When talking about debt collection, people often think about the deceptive and unethical practices involved in the process of collecting debts. In Thailand, prior to 2015, debt collectors would often resort to extreme measures to ensure that debts are collected from the debtor, without fear of legal consequences. These methods include but are not limited to deceiving the debtor by using false facts or pretenses, verbally and physically assaulting the debtor, and blackmailing the debtor. In order to mitigate unethical debt collection practices and provide protection to the debtors, the National Legislative Assembly passed the Debt Collection Act, which came into force on September 2nd, 2015. This Act established fair and standardized collection rules and applies to not only individual creditors, but also institutional lenders such as banks. It is, however, essential to note that this Act only applies to individual debtors and not debtor companies.
The Debt Collection Act defines “debt collector” as a creditor who makes a loan to a debtor. The debt can be legal or illegal. In other words, illicit lenders are also subject to the Act. Under this Act, an authorized representative of a creditor, i.e. an attorney, a debt collection agency and its authorized representative are also categorized as “debt collectors“.
A “debt collection business” is any business hired to collect a debt either directly or indirectly. Lawyers who collect debts on behalf of their clients are not considered a “debt collection business” under this Act.
A “debtor” means any natural person who is obligated to pay a debt. This term also includes individual debt guarantors.
Under this Act, debtors now have increased protection rights. For example, debt collectors are only allowed to communicate with the debtor directly or to a person authorized by the debtor. Debt collectors may only contact third parties to acquire information about the debtor or learn the debtor’s location. The debt collector is also limited to identifying himself and inquiring about the debtor’s whereabouts. The debt collector is also prohibited from revealing that the debtor owes a debt unless the third party is the debtor’s spouse, parent, or child. Additionally, the debt collector is prohibited from using any language, symbol, or business name of the debt collector on any correspondence that may imply that the communication is related to debt collection.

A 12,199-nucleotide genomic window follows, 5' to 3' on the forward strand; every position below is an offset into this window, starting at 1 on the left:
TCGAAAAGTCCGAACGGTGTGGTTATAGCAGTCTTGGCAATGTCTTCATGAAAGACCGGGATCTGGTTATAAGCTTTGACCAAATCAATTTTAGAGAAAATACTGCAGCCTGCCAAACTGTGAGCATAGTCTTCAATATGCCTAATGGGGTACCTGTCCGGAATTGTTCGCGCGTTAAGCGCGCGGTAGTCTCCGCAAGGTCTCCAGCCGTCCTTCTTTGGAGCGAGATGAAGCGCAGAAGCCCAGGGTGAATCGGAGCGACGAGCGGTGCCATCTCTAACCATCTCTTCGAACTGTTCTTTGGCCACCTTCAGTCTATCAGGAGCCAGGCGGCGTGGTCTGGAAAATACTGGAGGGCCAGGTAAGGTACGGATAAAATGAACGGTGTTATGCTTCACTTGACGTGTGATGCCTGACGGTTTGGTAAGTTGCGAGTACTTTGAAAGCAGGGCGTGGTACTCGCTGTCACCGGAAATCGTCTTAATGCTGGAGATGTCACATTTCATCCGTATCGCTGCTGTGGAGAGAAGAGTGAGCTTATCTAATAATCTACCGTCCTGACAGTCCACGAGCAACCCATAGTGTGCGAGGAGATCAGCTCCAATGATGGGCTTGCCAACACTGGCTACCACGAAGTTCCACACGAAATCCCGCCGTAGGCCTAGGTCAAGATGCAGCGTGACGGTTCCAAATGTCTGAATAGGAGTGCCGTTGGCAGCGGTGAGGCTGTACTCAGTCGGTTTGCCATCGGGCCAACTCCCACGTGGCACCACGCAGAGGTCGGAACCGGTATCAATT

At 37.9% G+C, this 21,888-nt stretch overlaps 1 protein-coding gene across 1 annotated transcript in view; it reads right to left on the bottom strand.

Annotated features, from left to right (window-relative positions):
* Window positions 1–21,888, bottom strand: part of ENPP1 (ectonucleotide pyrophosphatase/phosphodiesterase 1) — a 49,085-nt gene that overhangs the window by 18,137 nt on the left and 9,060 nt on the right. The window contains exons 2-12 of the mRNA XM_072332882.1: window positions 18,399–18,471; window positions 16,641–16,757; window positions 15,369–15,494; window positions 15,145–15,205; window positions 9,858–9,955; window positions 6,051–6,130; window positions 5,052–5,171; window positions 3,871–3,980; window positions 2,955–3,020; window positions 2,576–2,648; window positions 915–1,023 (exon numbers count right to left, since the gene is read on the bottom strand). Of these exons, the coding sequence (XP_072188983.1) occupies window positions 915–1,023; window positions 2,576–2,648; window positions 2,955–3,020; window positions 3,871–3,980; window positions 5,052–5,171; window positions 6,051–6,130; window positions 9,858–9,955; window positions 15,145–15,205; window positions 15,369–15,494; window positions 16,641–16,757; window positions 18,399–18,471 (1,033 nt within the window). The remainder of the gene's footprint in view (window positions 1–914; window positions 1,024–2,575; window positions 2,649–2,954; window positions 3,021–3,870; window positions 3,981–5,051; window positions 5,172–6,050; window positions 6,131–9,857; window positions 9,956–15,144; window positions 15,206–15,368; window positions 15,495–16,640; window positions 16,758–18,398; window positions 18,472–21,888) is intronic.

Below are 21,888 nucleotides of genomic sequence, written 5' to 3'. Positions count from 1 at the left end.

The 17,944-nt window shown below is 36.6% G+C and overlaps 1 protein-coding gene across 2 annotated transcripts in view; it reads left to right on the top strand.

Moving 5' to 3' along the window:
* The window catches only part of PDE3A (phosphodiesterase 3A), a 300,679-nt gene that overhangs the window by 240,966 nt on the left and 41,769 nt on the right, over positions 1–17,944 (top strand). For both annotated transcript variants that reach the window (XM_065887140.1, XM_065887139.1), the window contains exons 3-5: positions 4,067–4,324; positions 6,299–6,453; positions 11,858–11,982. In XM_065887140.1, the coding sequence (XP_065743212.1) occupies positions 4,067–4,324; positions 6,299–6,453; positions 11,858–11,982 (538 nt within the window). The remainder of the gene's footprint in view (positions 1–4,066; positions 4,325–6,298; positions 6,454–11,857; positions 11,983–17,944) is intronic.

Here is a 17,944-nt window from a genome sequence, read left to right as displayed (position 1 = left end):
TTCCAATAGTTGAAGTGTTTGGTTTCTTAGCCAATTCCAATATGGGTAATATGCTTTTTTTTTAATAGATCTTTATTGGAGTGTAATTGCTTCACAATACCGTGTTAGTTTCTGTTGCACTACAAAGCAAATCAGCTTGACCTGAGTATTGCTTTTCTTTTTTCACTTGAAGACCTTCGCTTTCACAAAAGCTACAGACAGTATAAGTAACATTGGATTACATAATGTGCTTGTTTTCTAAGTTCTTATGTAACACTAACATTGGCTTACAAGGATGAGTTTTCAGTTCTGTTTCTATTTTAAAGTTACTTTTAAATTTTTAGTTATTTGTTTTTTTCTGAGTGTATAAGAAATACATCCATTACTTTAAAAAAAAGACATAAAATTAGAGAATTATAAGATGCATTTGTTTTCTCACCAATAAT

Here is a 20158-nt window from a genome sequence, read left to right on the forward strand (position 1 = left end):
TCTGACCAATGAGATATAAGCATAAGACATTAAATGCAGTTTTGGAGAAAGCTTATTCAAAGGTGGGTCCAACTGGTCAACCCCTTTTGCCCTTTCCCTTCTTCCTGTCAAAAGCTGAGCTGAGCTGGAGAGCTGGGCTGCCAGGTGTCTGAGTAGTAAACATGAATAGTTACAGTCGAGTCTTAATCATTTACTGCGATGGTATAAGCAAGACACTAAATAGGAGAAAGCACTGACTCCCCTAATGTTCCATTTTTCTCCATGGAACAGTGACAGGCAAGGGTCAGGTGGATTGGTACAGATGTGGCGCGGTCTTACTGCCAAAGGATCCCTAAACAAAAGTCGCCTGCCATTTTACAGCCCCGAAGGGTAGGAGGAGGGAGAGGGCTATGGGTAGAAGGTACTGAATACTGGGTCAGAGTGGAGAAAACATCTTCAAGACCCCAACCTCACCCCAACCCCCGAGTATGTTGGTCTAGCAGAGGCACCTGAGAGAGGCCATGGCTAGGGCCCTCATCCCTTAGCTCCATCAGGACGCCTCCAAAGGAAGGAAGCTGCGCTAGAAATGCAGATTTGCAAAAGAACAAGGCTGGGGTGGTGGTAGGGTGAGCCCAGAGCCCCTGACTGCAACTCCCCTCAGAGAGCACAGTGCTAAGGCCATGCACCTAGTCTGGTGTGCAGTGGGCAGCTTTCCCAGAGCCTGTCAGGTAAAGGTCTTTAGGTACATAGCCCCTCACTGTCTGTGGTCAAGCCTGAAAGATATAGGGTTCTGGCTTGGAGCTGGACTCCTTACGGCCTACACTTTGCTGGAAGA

They cannot contact debtors by postcard, open letter, fax or any other “non-discreet” method that may indicate that the communication is related to debt collection.
Even if the communication is discreet, the debt collector may only specify the debtor collector’s name. However, if the name indicates their business as a debt collector, this method is also prohibited.
Moreover, even if the communication made discreetly, the collector may only specify the collector’s business name — as long as it does not imply that the business is debt collection
The debt collector may only contact the debtor at a place chosen by the debtor between the hours of 8 am and 8 pm on weekdays (Monday – Friday), and 8 am and 6 pm on weekends and holidays. Section 9(3) of the Act states that “during the period when debt collection is permitted (8 am-8 pm on weekdays and 8 am-6 pm on weekends and holidays), request for the repayment of debt shall be made as many times as appropriate, and the Committee may also specify and announce the number of times.”. Section 16(1) of the Act states that “The Committee shall have powers and duties in the supervision of the collection of debts of the debt collector. Such powers and duties shall include to issue Notifications or Orders for the execution of this Act.”. Subject to the aforementioned provisions, the most recent addition to the Debt Collection Act was published in the Government Gazette on 23rd August 2019, and states that debt collectors may only request the debtor to make repayment once a day. If the debt collector demands the repayment of debt more than once a day, the debt collection committee can order the debt collector to stop such act. If he/she refuses to stop, the administrative penalty may be up to THB 100,000.
Attorneys acting on behalf of debt collectors must state their names, agency, creditors’ names, and the amount of debt owed to the creditor. If the collector wishes to collect the debt in person or demands performance, he must present a valid power of attorney (POA) to the debtor. When the debtor pays the debt to the collector, the collector must give the debtor evidence of payment.
When attempting to collect a debt, debt collectors are prohibited from doing the following:
Violation of this Act is a criminal offence which is punishable by a fine of up to THB 500,000 or a term of 5 years imprisonment or both.
Individual directors, managers and representatives of corporate debt collectors can also be held criminally liable. If a juristic person violates this Act, and the offence falls within the scope of the duties of the director, manager or representative, these individuals can be punished for the same offence as that committed by that juristic person.
While the most effective way for debtors to minimize the risk of dealing with unethical collectors is to only borrow from respected and reputable lenders, the Debt Collection Act provides additional measures of protection for those who do not have this option.
Our firm can assist you legally during the process of debt collection. Feel free to contact us at [email protected] or call us at +66 (0)2 117 9131-2.